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Does Linux need antivirus? | Networks Asia

For many years now, the question of whether Linux users should be
running antivirus software or not has been discussed and debated
online. While it’s definitely true that malware presents a much
smaller issue than on Windows, does this mean UbuntuMintopenSUSE, or any of the multitude of Linux
distros get a free pass when it comes to viruses?

Here’s what you should be doing to protect your system, and
yourself, from the threats online.

What do developers say about viruses?

Linux might be run on a tiny fraction of PCs and laptops,
but the vast majority of servers run the Linux kernel. This means
that on the enterprise side of things a constant battle is waged
between hackers and systems administrators. 

Despite this, it seems that the threats home users face are not
quite so ominous.

The official Ubuntu website, which
holds a wealth of information for the hugely popular flavour of
Linux, states the following;

‘Anti-virus software does exist for Linux, but you probably don’t
need to use it. Viruses that affect Linux are still very rare.
Some argue that this is because Linux is not as widely used as
other operating systems, so no one writes viruses for it. Others
argue that Linux is intrinsically more secure, and security
problems that viruses could make use of are fixed very quickly.

‘Whatever the reason, Linux viruses are so rare that you don’t
really need to worry about them at the moment.’

Is Linux virus-free?

For the most part, yes, but that doesn’t mean you should be
complacent. In 2016 the 17.3 Cinnamon version of Linux Mint was
found to have a keylogger infection included if users had
downloaded it from Mint’s own download page.

This was due to hackers changing a PHP script in a WordPress
installation that the Mint project used. The hack was quickly
fixed, but only after usernames, passwords, message and posts
were all compromised.

Compared to Windows, or even the Mac, Linux is relatively safe,
but as with any device connected to the internet caution is
required.

Is antivirus software available for Linux?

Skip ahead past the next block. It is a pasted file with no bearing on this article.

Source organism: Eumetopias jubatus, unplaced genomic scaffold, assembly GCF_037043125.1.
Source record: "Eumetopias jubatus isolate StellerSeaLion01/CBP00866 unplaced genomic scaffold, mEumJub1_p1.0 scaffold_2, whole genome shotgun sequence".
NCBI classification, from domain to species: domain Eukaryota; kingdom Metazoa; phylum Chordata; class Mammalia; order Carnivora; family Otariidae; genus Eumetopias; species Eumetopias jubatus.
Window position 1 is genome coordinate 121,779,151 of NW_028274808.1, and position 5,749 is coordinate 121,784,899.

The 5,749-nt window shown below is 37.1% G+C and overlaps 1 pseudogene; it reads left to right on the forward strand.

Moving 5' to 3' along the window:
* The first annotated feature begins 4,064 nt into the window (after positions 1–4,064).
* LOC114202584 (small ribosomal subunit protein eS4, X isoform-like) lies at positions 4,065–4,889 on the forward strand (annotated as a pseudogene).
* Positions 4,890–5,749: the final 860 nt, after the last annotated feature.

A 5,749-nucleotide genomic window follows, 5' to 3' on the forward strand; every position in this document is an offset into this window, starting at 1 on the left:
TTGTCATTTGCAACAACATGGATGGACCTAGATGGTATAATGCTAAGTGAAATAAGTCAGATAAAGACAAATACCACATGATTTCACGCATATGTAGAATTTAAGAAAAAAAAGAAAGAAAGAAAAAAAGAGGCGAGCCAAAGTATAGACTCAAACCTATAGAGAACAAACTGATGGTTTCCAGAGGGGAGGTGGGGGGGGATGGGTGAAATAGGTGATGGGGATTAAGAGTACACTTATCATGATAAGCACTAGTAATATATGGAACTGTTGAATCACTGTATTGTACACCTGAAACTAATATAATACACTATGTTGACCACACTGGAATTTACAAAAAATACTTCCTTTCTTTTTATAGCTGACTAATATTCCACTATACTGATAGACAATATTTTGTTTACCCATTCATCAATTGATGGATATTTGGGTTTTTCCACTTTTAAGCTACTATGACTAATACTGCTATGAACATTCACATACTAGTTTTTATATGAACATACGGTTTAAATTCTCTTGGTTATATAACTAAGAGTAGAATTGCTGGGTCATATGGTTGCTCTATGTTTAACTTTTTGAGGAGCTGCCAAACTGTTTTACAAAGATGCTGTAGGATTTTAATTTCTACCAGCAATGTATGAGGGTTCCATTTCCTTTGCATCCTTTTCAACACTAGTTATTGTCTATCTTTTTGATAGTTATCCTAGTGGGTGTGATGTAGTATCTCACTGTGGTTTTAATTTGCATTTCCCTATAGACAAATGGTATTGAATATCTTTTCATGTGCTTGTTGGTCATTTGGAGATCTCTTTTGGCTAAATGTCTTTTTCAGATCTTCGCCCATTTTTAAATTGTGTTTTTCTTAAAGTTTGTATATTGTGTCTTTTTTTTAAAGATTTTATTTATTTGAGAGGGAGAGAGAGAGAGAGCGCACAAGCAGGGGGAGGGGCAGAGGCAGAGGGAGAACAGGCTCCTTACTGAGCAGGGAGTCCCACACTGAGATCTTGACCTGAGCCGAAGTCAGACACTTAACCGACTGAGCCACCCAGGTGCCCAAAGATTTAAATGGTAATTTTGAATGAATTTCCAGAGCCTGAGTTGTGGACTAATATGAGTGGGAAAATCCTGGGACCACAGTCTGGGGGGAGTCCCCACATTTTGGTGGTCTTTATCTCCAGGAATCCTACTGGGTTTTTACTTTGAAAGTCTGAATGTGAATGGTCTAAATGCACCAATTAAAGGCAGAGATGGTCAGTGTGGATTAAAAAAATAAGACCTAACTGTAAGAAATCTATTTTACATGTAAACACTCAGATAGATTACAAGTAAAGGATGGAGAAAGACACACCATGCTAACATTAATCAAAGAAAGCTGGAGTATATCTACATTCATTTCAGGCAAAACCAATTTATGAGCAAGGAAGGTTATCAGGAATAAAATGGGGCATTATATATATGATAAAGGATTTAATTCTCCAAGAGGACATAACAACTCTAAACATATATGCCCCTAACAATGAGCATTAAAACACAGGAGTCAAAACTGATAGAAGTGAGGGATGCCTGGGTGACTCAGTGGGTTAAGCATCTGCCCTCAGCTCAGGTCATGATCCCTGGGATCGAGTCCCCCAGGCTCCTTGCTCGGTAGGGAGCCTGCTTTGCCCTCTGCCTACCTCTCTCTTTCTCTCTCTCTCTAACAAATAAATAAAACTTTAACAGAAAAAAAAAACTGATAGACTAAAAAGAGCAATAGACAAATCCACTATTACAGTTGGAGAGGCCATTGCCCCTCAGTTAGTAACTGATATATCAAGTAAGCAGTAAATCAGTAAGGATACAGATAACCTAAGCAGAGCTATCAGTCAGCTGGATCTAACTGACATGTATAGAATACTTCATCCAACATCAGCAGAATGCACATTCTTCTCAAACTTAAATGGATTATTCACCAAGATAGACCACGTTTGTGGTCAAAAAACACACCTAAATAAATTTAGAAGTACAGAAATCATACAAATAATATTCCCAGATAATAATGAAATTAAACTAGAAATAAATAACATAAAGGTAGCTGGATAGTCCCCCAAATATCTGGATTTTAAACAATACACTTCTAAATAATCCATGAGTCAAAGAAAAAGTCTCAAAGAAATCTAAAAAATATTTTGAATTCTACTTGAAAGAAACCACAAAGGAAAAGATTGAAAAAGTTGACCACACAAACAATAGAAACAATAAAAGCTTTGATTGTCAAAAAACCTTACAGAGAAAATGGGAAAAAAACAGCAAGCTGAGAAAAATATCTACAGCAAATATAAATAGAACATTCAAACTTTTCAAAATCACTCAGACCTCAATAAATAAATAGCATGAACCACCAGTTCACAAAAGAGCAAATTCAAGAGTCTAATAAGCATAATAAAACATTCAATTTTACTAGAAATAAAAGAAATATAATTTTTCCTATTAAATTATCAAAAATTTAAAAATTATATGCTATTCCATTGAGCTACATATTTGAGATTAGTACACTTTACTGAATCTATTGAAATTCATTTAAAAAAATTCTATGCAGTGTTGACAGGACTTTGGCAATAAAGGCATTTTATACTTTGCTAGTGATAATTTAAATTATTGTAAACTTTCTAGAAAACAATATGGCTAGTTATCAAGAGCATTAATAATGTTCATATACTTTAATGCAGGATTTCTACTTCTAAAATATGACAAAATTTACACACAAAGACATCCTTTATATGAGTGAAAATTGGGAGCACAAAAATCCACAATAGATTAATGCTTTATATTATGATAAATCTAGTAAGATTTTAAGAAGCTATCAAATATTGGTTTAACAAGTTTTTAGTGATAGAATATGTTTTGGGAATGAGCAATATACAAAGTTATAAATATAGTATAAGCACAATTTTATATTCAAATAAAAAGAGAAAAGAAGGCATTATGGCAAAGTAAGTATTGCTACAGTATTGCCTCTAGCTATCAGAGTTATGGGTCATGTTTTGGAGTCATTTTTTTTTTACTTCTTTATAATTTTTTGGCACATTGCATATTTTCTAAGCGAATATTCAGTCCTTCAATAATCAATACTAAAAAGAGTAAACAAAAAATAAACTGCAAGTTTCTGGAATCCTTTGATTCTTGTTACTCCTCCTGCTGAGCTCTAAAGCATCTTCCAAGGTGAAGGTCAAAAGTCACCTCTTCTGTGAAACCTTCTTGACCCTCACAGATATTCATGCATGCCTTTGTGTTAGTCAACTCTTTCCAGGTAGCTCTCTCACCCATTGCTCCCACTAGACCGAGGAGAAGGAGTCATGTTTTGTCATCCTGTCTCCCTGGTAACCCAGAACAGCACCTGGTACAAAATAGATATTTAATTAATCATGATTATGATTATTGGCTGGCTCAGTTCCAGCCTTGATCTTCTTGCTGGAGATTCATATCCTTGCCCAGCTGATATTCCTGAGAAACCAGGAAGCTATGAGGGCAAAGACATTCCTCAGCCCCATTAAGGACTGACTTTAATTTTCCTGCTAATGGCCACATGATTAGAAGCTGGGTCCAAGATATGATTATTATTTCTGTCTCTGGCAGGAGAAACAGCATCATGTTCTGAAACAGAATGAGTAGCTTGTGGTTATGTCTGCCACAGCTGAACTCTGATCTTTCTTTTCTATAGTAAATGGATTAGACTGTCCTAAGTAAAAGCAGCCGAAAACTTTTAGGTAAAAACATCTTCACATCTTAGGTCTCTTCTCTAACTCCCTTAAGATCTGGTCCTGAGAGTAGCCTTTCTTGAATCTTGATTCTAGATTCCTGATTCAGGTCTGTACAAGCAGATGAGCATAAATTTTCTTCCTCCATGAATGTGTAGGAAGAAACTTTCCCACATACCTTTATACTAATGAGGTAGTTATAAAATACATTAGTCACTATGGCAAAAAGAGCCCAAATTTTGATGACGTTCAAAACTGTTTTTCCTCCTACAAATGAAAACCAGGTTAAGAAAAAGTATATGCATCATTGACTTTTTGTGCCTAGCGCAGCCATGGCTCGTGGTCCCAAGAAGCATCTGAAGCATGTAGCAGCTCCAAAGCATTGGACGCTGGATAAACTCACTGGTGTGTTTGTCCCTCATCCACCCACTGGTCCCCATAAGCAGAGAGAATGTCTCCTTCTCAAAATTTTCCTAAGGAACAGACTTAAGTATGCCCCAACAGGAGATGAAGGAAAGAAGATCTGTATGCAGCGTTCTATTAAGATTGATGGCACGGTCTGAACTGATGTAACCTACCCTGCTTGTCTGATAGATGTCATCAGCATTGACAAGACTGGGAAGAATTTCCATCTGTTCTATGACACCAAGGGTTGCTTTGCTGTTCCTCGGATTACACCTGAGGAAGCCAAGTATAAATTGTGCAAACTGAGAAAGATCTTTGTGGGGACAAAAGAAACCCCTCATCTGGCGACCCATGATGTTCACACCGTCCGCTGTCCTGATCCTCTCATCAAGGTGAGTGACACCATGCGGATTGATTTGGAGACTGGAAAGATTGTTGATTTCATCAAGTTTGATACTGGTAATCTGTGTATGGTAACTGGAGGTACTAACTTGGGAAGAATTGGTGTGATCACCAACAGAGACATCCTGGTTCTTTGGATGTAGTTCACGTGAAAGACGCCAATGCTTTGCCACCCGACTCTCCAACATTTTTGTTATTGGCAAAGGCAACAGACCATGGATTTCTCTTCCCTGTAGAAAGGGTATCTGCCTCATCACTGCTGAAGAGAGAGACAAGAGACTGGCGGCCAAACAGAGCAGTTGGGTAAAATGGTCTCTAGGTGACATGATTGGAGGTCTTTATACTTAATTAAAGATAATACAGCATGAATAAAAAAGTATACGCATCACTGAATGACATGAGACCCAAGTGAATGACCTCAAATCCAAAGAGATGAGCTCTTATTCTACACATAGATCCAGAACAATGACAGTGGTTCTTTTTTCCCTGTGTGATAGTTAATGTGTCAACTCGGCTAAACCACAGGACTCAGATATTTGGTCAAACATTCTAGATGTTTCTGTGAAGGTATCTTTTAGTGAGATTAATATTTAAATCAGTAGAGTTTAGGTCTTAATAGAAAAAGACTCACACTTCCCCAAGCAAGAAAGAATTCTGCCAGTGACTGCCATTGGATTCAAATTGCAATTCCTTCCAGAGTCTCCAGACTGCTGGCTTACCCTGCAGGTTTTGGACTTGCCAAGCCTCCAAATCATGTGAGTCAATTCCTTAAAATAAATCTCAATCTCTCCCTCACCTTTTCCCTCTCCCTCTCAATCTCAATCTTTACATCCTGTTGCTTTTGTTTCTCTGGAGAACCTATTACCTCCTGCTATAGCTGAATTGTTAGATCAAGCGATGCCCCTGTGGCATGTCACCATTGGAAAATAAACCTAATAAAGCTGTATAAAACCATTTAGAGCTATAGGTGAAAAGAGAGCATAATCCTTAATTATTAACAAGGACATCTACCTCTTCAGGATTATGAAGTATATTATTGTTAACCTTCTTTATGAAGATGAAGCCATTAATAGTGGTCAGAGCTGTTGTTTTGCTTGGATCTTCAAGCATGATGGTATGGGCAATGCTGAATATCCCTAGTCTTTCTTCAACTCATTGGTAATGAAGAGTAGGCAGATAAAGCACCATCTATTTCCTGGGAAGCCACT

Yes. Plenty. While developers will play down the chances of an
attack, and are right in many ways, it never hurts to be careful.

Some of the perennial favourites on Linux are ClamAVComodo, and Sophos. All are free and offer enhanced
protection for your system with a minimal impact on performance.

Another good idea is to use a VPN when
online, as it encrypts all of the data you send and receive from
servers. 

Easy ways to avoid malware and viruses

The operating system isn’t always the issue: users are often
targeted as the weak link To protect yourself from those who
would seek to steal your data, here are a few basic rules.

Never click on links in emails

This is essential. If you ever see an email warning you that your
login details were used, with a provided link so you can check
that everything is ok, DON’T CLICK ON IT. The same is true for
payments being declined, hacks being detected, or friends saying
they’re lost and need money to get home.

In many cases, hackers will use the correct graphics to represent
your bank, online store, or other official organisation. These
only take a few seconds to pull off the internet and add to an
email, all while lending the communique an air of
authenticity. 

In all cases, open your browser, navigate independently to the
site in question (don’t copy the link), and check that everything
is ok.

Don’t download or open attachments

Another common vector for viruses and malware is through
attachments in email and messages. Unless you’re expecting a
document from someone, avoid clicking on anything you receive,
even if it’s from friends or family.

When hackers gain access to someone’s account, one of the most
powerful ways to infect other is via emails to everyone in the
victim’s contact list. The expectation is that these people are
likely to open the attachment as they trust the sender. Then,
boom, you’ve got a virus.

Should a message with an attachment appear in your inbox, before
you open it, contact the person directly to ask whether they
actually sent you the document, file, image, or whatever form the
attachment takes.

Don’t use the same, weak, password on every
account

We know, it’s hard to remember complicated passwords, especially
when you should be using different ones for every site and
account. But, having weak login details is a sure-fire way to get
hacked.

The easiest solution is to invest in a password manager. These
are software packages that create complicated passwords, while
only requiring you to remember one, master password.

LastPass is a hugely popular service that’s
available on Windows, macOS, Linux, Android, and iOS.

For those who want to stick with the open-source nature of Linux
there’s also the free KeePass Password Safe.

Hopefully, armed with the software listed above and the tips on
how to avoid falling into common traps, you’ll be able to remain
free from the clutches of hackers while enjoying the Linux life.

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